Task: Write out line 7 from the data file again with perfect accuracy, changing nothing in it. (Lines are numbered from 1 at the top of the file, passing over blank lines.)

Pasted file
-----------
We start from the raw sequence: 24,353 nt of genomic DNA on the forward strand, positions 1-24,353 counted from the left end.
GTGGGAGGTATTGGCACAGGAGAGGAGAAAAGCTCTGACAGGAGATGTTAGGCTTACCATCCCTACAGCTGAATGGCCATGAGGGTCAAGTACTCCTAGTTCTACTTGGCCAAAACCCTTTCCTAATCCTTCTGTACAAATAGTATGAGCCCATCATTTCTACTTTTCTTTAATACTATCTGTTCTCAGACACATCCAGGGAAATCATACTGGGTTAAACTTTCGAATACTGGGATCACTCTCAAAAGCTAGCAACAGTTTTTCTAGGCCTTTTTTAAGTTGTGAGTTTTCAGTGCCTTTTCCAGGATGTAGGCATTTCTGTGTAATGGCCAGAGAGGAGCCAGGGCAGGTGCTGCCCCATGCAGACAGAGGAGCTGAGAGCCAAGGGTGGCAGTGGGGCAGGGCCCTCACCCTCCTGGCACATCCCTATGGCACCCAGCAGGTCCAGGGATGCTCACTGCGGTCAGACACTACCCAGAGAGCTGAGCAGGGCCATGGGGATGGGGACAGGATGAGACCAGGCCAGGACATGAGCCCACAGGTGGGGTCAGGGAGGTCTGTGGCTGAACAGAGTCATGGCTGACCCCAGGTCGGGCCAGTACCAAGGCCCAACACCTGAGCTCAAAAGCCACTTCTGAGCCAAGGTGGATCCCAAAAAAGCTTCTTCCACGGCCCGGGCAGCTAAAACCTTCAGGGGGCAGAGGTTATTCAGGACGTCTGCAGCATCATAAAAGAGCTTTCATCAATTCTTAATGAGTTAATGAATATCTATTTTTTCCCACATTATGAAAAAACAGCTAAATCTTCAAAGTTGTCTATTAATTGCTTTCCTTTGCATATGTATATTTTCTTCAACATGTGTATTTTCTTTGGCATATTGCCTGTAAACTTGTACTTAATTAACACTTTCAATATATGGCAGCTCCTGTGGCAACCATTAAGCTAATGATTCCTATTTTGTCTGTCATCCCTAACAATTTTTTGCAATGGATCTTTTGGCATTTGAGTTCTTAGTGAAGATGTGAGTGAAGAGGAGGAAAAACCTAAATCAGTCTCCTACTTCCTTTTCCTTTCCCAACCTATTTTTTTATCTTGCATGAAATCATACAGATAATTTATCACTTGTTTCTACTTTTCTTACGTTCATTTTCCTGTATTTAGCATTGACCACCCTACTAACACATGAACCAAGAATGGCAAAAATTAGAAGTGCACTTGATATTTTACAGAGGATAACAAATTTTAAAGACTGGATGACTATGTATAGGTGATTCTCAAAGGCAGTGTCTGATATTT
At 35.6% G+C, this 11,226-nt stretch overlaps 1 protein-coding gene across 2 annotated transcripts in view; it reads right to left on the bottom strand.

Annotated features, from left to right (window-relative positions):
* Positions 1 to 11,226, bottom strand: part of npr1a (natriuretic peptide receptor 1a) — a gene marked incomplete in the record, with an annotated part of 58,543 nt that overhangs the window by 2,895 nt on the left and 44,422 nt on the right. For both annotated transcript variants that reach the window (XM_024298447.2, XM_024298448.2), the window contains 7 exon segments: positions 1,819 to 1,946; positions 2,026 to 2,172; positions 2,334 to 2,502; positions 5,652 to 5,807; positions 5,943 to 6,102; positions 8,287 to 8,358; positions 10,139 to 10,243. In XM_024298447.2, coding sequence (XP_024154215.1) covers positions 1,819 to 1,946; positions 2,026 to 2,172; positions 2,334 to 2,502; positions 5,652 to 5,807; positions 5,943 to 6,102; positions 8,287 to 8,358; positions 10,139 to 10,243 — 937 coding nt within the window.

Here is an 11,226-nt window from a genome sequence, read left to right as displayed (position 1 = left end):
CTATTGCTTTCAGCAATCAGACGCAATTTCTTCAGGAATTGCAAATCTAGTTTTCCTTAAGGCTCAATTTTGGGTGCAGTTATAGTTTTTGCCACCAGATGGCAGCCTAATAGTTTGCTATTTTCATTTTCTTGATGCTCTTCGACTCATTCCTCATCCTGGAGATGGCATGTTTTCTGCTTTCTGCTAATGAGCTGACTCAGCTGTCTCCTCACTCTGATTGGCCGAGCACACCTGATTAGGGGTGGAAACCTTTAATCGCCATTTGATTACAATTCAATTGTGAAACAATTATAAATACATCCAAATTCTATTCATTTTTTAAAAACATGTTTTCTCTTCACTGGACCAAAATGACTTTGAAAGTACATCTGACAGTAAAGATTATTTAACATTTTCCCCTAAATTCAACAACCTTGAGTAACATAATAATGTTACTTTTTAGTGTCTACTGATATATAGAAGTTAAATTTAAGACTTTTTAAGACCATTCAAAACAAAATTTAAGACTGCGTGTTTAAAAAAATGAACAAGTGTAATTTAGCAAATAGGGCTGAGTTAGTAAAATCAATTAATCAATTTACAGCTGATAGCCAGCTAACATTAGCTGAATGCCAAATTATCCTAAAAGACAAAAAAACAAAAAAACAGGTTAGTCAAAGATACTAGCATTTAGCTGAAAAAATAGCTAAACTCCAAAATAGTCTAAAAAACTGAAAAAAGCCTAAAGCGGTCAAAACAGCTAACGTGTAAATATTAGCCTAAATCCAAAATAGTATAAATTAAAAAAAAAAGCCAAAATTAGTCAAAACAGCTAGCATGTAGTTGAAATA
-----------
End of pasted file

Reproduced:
CTATTGCTTTCAGCAATCAGACGCAATTTCTTCAGGAATTGCAAATCTAGTTTTCCTTAAGGCTCAATTTTGGGTGCAGTTATAGTTTTTGCCACCAGATGGCAGCCTAATAGTTTGCTATTTTCATTTTCTTGATGCTCTTCGACTCATTCCTCATCCTGGAGATGGCATGTTTTCTGCTTTCTGCTAATGAGCTGACTCAGCTGTCTCCTCACTCTGATTGGCCGAGCACACCTGATTAGGGGTGGAAACCTTTAATCGCCATTTGATTACAATTCAATTGTGAAACAATTATAAATACATCCAAATTCTATTCATTTTTTAAAAACATGTTTTCTCTTCACTGGACCAAAATGACTTTGAAAGTACATCTGACAGTAAAGATTATTTAACATTTTCCCCTAAATTCAACAACCTTGAGTAACATAATAATGTTACTTTTTAGTGTCTACTGATATATAGAAGTTAAATTTAAGACTTTTTAAGACCATTCAAAACAAAATTTAAGACTGCGTGTTTAAAAAAATGAACAAGTGTAATTTAGCAAATAGGGCTGAGTTAGTAAAATCAATTAATCAATTTACAGCTGATAGCCAGCTAACATTAGCTGAATGCCAAATTATCCTAAAAGACAAAAAAACAAAAAAACAGGTTAGTCAAAGATACTAGCATTTAGCTGAAAAAATAGCTAAACTCCAAAATAGTCTAAAAAACTGAAAAAAGCCTAAAGCGGTCAAAACAGCTAACGTGTAAATATTAGCCTAAATCCAAAATAGTATAAATTAAAAAAAAAAGCCAAAATTAGTCAAAACAGCTAGCATGTAGTTGAAATA